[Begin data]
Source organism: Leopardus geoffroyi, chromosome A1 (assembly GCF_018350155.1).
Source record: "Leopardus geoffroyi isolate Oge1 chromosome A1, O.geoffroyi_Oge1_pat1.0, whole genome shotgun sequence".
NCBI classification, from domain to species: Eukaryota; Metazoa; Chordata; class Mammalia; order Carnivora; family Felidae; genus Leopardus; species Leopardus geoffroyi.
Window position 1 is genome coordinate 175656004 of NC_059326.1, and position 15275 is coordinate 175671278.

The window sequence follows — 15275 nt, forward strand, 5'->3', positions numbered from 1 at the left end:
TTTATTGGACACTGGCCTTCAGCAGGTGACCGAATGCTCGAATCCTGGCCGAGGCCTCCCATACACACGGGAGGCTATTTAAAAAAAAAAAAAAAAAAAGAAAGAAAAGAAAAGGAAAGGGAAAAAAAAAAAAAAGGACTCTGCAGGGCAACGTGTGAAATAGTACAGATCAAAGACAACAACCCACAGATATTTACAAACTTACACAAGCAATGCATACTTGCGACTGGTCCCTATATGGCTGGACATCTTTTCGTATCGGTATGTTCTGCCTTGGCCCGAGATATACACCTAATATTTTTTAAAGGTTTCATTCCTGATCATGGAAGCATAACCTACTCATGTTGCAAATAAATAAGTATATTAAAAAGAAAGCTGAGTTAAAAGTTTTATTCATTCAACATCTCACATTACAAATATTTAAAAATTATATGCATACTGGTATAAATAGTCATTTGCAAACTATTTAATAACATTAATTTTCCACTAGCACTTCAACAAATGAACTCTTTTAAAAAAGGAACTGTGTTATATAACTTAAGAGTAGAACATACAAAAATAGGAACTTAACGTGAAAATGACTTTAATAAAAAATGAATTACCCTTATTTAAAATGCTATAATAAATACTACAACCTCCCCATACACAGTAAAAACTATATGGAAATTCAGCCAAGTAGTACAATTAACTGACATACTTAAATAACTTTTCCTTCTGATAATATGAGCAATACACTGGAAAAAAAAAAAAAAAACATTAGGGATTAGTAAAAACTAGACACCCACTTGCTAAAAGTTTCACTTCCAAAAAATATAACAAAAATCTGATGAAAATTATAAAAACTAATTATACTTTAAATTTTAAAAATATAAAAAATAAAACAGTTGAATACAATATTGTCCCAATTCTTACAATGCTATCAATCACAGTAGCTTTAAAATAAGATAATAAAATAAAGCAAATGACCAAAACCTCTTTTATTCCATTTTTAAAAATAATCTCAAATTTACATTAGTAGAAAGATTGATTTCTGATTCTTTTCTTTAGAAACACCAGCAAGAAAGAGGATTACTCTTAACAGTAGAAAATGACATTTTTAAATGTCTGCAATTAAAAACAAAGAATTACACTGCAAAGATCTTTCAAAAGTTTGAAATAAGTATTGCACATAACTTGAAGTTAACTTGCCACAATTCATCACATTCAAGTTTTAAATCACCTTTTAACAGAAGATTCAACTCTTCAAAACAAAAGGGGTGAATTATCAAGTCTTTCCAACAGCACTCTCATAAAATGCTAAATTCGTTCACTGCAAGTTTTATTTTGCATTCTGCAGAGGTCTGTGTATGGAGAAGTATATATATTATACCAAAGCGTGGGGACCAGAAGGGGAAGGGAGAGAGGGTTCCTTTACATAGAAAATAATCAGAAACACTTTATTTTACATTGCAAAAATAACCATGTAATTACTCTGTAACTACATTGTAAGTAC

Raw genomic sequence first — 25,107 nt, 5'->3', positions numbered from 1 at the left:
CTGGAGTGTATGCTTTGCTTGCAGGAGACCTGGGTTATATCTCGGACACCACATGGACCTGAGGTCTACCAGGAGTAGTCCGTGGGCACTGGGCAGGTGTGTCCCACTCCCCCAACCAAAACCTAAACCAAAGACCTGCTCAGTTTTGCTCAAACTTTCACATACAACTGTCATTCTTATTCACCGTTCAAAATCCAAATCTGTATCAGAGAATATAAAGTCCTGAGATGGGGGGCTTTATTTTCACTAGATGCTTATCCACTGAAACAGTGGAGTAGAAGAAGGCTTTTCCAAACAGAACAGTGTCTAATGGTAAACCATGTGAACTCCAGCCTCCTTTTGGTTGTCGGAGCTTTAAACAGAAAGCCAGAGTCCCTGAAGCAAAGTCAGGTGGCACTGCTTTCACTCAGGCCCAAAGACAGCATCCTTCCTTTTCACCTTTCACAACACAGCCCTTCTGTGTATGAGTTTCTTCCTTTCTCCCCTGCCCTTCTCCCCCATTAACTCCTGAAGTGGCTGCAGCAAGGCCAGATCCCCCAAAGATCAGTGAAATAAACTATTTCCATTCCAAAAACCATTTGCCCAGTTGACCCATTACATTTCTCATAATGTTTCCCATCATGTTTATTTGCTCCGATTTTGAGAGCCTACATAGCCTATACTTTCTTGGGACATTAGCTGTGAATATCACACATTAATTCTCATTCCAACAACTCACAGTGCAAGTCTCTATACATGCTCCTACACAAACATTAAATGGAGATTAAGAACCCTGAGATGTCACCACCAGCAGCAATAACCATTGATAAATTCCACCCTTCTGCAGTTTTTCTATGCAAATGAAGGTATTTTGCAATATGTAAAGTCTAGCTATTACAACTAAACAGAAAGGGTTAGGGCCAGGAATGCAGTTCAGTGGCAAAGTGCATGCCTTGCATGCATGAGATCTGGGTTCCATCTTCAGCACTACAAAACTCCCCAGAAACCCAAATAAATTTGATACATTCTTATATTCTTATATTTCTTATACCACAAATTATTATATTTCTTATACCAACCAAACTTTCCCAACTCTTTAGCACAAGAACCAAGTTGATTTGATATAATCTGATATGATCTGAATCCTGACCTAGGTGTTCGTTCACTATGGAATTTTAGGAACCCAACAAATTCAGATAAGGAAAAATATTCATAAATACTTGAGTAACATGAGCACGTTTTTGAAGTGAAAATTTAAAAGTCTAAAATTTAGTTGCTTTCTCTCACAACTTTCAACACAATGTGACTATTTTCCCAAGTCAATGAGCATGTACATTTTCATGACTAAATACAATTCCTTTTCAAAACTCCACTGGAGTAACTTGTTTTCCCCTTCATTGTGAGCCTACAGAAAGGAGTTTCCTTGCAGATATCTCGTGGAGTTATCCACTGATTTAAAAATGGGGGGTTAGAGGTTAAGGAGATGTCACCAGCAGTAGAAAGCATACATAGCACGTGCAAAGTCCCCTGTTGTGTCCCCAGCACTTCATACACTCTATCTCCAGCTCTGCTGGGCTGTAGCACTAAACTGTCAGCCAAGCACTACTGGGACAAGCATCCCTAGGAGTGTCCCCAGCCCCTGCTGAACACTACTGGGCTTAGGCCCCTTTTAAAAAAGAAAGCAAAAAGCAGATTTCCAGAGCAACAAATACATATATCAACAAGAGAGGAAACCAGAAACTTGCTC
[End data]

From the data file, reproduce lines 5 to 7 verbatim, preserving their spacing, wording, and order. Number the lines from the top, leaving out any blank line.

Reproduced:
The window sequence follows — 15275 nt, forward strand, 5'->3', positions numbered from 1 at the left end:
TTTATTGGACACTGGCCTTCAGCAGGTGACCGAATGCTCGAATCCTGGCCGAGGCCTCCCATACACACGGGAGGCTATTTAAAAAAAAAAAAAAAAAAAGAAAGAAAAGAAAAGGAAAGGGAAAAAAAAAAAAAAGGACTCTGCAGGGCAACGTGTGAAATAGTACAGATCAAAGACAACAACCCACAGATATTTACAAACTTACACAAGCAATGCATACTTGCGACTGGTCCCTATATGGCTGGACATCTTTTCGTATCGGTATGTTCTGCCTTGGCCCGAGATATACACCTAATATTTTTTAAAGGTTTCATTCCTGATCATGGAAGCATAACCTACTCATGTTGCAAATAAATAAGTATATTAAAAAGAAAGCTGAGTTAAAAGTTTTATTCATTCAACATCTCACATTACAAATATTTAAAAATTATATGCATACTGGTATAAATAGTCATTTGCAAACTATTTAATAACATTAATTTTCCACTAGCACTTCAACAAATGAACTCTTTTAAAAAAGGAACTGTGTTATATAACTTAAGAGTAGAACATACAAAAATAGGAACTTAACGTGAAAATGACTTTAATAAAAAATGAATTACCCTTATTTAAAATGCTATAATAAATACTACAACCTCCCCATACACAGTAAAAACTATATGGAAATTCAGCCAAGTAGTACAATTAACTGACATACTTAAATAACTTTTCCTTCTGATAATATGAGCAATACACTGGAAAAAAAAAAAAAAAACATTAGGGATTAGTAAAAACTAGACACCCACTTGCTAAAAGTTTCACTTCCAAAAAATATAACAAAAATCTGATGAAAATTATAAAAACTAATTATACTTTAAATTTTAAAAATATAAAAAATAAAACAGTTGAATACAATATTGTCCCAATTCTTACAATGCTATCAATCACAGTAGCTTTAAAATAAGATAATAAAATAAAGCAAATGACCAAAACCTCTTTTATTCCATTTTTAAAAATAATCTCAAATTTACATTAGTAGAAAGATTGATTTCTGATTCTTTTCTTTAGAAACACCAGCAAGAAAGAGGATTACTCTTAACAGTAGAAAATGACATTTTTAAATGTCTGCAATTAAAAACAAAGAATTACACTGCAAAGATCTTTCAAAAGTTTGAAATAAGTATTGCACATAACTTGAAGTTAACTTGCCACAATTCATCACATTCAAGTTTTAAATCACCTTTTAACAGAAGATTCAACTCTTCAAAACAAAAGGGGTGAATTATCAAGTCTTTCCAACAGCACTCTCATAAAATGCTAAATTCGTTCACTGCAAGTTTTATTTTGCATTCTGCAGAGGTCTGTGTATGGAGAAGTATATATATTATACCAAAGCGTGGGGACCAGAAGGGGAAGGGAGAGAGGGTTCCTTTACATAGAAAATAATCAGAAACACTTTATTTTACATTGCAAAAATAACCATGTAATTACTCTGTAACTACATTGTAAGTAC

Raw genomic sequence first — 25,107 nt, 5'->3', positions numbered from 1 at the left: